Pitching, eventually, is a losing proposition. And so we can only hope that Matt Harvey's elbow calms down, heals, he can avoid surgery and then resume his place in the constellation of today's brightest young stars.
Hope being the operative word here. Because, well, let's be honest: “Hope” is a far better word than the six that comprise the sentence, “Man, is this ever depressing news.”
Harvey is only the latest reminder that no matter how cautious clubs are with special young arms, there are no guarantees.
Or, as the old pitching knucklehead Joaquin Andujar once famously said, “There is one word in America that says it all, and that one word is, ‘You never know.'”
Look at the Nationals. They did everything humanly possible from the moment they drafted Stephen Strasburg to keep him in a bubble and away from even the slightest scratch. Didn't matter. By the end of his rookie season, he was headed for Tommy John ligament transfer surgery.
Look at Tim Lincecum. Before he was even drafted in 2006, scouts were saying that he was headed for major problems because of his thin frame and violent delivery. Lincecum has never spent a day on the disabled list with arm soreness. And he doesn't even ice his elbow. Never has.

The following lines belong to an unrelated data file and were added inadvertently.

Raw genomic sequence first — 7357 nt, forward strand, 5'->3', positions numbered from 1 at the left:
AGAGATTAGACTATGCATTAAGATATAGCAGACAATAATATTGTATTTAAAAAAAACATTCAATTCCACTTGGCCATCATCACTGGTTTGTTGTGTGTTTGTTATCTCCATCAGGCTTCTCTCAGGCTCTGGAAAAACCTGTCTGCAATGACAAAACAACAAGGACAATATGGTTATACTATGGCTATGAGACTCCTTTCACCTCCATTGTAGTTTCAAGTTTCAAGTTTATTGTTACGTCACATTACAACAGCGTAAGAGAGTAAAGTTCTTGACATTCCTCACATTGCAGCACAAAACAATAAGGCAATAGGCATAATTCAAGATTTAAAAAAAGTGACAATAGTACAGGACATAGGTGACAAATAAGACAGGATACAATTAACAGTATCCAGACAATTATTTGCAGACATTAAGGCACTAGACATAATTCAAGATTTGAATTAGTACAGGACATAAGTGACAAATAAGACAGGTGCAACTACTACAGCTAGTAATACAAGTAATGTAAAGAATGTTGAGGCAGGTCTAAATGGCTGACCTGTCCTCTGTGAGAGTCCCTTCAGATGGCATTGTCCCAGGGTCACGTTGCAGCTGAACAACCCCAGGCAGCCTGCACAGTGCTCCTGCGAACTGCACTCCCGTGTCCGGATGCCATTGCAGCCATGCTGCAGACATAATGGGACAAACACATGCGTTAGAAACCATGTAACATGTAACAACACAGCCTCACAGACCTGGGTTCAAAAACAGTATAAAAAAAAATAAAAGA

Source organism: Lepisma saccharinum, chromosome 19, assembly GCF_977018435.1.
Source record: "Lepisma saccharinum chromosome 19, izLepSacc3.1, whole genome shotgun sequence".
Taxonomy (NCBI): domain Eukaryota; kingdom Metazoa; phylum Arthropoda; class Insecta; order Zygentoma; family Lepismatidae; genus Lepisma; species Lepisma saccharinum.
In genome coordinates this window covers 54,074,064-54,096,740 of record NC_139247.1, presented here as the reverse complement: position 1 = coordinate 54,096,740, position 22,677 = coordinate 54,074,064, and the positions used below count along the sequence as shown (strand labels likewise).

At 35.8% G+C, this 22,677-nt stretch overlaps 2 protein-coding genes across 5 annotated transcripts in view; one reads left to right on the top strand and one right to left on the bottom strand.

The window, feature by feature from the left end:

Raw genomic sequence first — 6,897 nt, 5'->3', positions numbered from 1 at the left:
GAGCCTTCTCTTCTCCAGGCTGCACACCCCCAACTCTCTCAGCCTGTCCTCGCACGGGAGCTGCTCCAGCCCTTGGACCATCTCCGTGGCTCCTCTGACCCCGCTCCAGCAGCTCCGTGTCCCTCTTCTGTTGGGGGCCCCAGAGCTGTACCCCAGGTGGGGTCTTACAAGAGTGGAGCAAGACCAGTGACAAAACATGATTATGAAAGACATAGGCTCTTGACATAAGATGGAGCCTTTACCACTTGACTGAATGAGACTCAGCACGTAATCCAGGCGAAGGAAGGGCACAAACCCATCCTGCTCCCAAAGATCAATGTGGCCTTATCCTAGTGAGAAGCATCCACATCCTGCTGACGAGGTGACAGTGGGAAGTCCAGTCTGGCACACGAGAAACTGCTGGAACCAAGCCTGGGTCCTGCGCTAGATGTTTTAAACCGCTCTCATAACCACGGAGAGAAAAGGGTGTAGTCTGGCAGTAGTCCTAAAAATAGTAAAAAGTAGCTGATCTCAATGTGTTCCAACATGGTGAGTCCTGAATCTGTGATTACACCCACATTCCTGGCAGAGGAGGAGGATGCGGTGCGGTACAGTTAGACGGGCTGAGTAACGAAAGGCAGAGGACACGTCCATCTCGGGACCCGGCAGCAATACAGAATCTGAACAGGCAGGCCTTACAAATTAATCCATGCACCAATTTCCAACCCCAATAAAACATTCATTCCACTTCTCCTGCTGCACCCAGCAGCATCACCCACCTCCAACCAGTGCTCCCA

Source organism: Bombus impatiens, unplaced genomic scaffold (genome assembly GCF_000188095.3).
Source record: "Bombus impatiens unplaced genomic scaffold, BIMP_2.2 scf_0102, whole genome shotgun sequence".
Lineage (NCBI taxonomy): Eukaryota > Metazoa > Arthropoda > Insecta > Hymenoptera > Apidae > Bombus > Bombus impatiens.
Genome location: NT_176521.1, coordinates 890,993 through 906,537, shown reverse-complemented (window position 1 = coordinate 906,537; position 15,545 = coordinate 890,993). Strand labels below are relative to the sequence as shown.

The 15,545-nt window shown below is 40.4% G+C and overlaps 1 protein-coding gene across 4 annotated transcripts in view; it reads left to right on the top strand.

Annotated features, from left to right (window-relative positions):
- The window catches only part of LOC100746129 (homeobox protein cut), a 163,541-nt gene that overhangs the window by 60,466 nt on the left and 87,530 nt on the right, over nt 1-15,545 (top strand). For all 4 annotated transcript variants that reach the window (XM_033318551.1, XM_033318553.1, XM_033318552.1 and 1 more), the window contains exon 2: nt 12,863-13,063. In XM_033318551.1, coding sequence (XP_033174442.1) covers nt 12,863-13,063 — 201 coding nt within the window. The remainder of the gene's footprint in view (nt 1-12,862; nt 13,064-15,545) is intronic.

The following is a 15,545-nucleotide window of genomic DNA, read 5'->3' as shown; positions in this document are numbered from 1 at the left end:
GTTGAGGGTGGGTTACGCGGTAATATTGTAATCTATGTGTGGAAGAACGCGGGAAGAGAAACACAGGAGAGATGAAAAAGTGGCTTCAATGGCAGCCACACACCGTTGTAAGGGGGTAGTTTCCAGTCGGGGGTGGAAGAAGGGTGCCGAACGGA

The Mets were going to pull the plug on Harvey's season when he approached the 200-innings mark, and he's at 178 1/3 now. At 24, he's 9-5 with a 2.27 ERA and a 0.931 WHIP. He was the first Met to start an All-Star Game since Dwight Gooden in 1988. And how cool was it that the game was in CitiField? It was one of this summer's highlights, no matter which team you root for.
Now, Harvey is done for 2013. And we can only hope he's not done for 2014 as well. If he winds up needing Tommy John surgery, forget 2014. Start biting your nails now. You can join the Mets.
Harvey has been diagnosed with a partially torn ulnar collateral ligament, the same thing that felled the Dodgers' Chad Billingsley last August. Billingsley opted for platelet-rich plasma injections, rest and rehabilitation and came back this spring trying to pitch. Didn't matter. He underwent season-ending Tommy John surgery in April.
This isn't to say Harvey is doomed. Only a doctor reading the MRIs can say how Billingsley's tear compared to Harvey's.
But Harvey was shocked at his MRI results, and Monday's news is especially sobering not only to the Mets – especially to the Mets -- but to all of those who have so enjoyed watching him pitch during his breakout season.
Pitching, eventually, is a losing proposition. Almost always. You just hope the bad stuff stays away until a guy at least has a chance to establish himself.